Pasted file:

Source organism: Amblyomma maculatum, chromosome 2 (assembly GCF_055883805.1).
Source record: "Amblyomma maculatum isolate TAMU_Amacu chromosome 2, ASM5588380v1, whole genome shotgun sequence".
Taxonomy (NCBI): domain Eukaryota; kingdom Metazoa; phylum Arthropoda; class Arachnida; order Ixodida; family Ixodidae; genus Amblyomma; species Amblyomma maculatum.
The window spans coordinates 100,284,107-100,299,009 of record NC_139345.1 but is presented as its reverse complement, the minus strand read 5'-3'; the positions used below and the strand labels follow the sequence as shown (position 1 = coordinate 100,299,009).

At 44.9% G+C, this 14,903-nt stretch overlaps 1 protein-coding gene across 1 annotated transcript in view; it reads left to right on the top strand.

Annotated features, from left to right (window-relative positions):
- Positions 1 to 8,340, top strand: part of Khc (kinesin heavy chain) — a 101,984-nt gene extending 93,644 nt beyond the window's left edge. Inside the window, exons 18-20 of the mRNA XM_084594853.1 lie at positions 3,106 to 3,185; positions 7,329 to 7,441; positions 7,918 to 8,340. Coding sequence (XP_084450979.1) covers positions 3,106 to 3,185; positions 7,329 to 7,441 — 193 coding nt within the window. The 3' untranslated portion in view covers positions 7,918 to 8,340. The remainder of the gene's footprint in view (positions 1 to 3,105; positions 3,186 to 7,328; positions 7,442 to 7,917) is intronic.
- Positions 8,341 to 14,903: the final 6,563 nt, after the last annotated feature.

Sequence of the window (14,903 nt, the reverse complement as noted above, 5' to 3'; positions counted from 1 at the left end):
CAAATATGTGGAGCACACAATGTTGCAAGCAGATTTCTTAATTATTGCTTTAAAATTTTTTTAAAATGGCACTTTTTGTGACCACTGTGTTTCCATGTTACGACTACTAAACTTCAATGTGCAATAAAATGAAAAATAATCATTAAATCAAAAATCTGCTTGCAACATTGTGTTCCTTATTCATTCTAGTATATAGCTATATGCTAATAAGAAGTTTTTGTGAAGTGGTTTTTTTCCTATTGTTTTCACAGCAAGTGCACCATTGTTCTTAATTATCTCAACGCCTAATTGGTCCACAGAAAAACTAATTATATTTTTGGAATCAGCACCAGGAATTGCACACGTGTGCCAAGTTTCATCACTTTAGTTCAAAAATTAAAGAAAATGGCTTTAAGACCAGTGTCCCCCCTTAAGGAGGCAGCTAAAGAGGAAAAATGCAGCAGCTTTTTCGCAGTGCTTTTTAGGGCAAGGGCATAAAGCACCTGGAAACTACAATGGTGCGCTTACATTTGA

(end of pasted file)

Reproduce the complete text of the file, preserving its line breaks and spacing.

Source organism: Amblyomma maculatum, chromosome 2 (assembly GCF_055883805.1).
Source record: "Amblyomma maculatum isolate TAMU_Amacu chromosome 2, ASM5588380v1, whole genome shotgun sequence".
Taxonomy (NCBI): domain Eukaryota; kingdom Metazoa; phylum Arthropoda; class Arachnida; order Ixodida; family Ixodidae; genus Amblyomma; species Amblyomma maculatum.
The window spans coordinates 100,284,107-100,299,009 of record NC_139345.1 but is presented as its reverse complement, the minus strand read 5'-3'; the positions used below and the strand labels follow the sequence as shown (position 1 = coordinate 100,299,009).

At 44.9% G+C, this 14,903-nt stretch overlaps 1 protein-coding gene across 1 annotated transcript in view; it reads left to right on the top strand.

Annotated features, from left to right (window-relative positions):
- Positions 1 to 8,340, top strand: part of Khc (kinesin heavy chain) — a 101,984-nt gene extending 93,644 nt beyond the window's left edge. Inside the window, exons 18-20 of the mRNA XM_084594853.1 lie at positions 3,106 to 3,185; positions 7,329 to 7,441; positions 7,918 to 8,340. Coding sequence (XP_084450979.1) covers positions 3,106 to 3,185; positions 7,329 to 7,441 — 193 coding nt within the window. The 3' untranslated portion in view covers positions 7,918 to 8,340. The remainder of the gene's footprint in view (positions 1 to 3,105; positions 3,186 to 7,328; positions 7,442 to 7,917) is intronic.
- Positions 8,341 to 14,903: the final 6,563 nt, after the last annotated feature.

Sequence of the window (14,903 nt, the reverse complement as noted above, 5' to 3'; positions counted from 1 at the left end):
CAAATATGTGGAGCACACAATGTTGCAAGCAGATTTCTTAATTATTGCTTTAAAATTTTTTTAAAATGGCACTTTTTGTGACCACTGTGTTTCCATGTTACGACTACTAAACTTCAATGTGCAATAAAATGAAAAATAATCATTAAATCAAAAATCTGCTTGCAACATTGTGTTCCTTATTCATTCTAGTATATAGCTATATGCTAATAAGAAGTTTTTGTGAAGTGGTTTTTTTCCTATTGTTTTCACAGCAAGTGCACCATTGTTCTTAATTATCTCAACGCCTAATTGGTCCACAGAAAAACTAATTATATTTTTGGAATCAGCACCAGGAATTGCACACGTGTGCCAAGTTTCATCACTTTAGTTCAAAAATTAAAGAAAATGGCTTTAAGACCAGTGTCCCCCCTTAAGGAGGCAGCTAAAGAGGAAAAATGCAGCAGCTTTTTCGCAGTGCTTTTTAGGGCAAGGGCATAAAGCACCTGGAAACTACAATGGTGCGCTTACATTTGA